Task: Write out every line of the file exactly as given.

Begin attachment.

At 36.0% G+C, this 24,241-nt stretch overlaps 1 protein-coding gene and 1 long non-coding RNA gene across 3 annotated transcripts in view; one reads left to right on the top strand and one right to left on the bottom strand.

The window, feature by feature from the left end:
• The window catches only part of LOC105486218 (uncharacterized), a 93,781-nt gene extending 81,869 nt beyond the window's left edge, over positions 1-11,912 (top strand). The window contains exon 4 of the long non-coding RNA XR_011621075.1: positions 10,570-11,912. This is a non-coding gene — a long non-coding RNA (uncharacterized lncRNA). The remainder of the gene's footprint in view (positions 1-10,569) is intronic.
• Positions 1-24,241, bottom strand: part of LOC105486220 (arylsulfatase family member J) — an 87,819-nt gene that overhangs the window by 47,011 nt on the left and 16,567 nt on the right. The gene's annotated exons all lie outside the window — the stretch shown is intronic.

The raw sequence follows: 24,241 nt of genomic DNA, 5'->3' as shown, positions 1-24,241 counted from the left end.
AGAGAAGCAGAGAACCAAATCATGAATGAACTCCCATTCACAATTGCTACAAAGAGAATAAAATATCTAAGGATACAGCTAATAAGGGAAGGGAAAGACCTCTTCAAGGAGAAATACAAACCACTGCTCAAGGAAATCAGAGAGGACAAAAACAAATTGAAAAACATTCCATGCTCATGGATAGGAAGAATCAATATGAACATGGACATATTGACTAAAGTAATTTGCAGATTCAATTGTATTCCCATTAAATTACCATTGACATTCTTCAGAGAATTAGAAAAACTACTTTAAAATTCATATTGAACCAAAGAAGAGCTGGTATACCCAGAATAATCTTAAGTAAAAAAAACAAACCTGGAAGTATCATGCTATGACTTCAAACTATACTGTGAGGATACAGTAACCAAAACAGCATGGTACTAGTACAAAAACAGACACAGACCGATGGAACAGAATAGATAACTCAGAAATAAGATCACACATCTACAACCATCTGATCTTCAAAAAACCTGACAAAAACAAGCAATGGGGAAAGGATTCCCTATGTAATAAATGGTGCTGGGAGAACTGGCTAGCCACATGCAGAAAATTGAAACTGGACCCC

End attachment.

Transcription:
At 36.0% G+C, this 24,241-nt stretch overlaps 1 protein-coding gene and 1 long non-coding RNA gene across 3 annotated transcripts in view; one reads left to right on the top strand and one right to left on the bottom strand.

The window, feature by feature from the left end:
• The window catches only part of LOC105486218 (uncharacterized), a 93,781-nt gene extending 81,869 nt beyond the window's left edge, over positions 1-11,912 (top strand). The window contains exon 4 of the long non-coding RNA XR_011621075.1: positions 10,570-11,912. This is a non-coding gene — a long non-coding RNA (uncharacterized lncRNA). The remainder of the gene's footprint in view (positions 1-10,569) is intronic.
• Positions 1-24,241, bottom strand: part of LOC105486220 (arylsulfatase family member J) — an 87,819-nt gene that overhangs the window by 47,011 nt on the left and 16,567 nt on the right. The gene's annotated exons all lie outside the window — the stretch shown is intronic.

The raw sequence follows: 24,241 nt of genomic DNA, 5'->3' as shown, positions 1-24,241 counted from the left end.
AGAGAAGCAGAGAACCAAATCATGAATGAACTCCCATTCACAATTGCTACAAAGAGAATAAAATATCTAAGGATACAGCTAATAAGGGAAGGGAAAGACCTCTTCAAGGAGAAATACAAACCACTGCTCAAGGAAATCAGAGAGGACAAAAACAAATTGAAAAACATTCCATGCTCATGGATAGGAAGAATCAATATGAACATGGACATATTGACTAAAGTAATTTGCAGATTCAATTGTATTCCCATTAAATTACCATTGACATTCTTCAGAGAATTAGAAAAACTACTTTAAAATTCATATTGAACCAAAGAAGAGCTGGTATACCCAGAATAATCTTAAGTAAAAAAAACAAACCTGGAAGTATCATGCTATGACTTCAAACTATACTGTGAGGATACAGTAACCAAAACAGCATGGTACTAGTACAAAAACAGACACAGACCGATGGAACAGAATAGATAACTCAGAAATAAGATCACACATCTACAACCATCTGATCTTCAAAAAACCTGACAAAAACAAGCAATGGGGAAAGGATTCCCTATGTAATAAATGGTGCTGGGAGAACTGGCTAGCCACATGCAGAAAATTGAAACTGGACCCC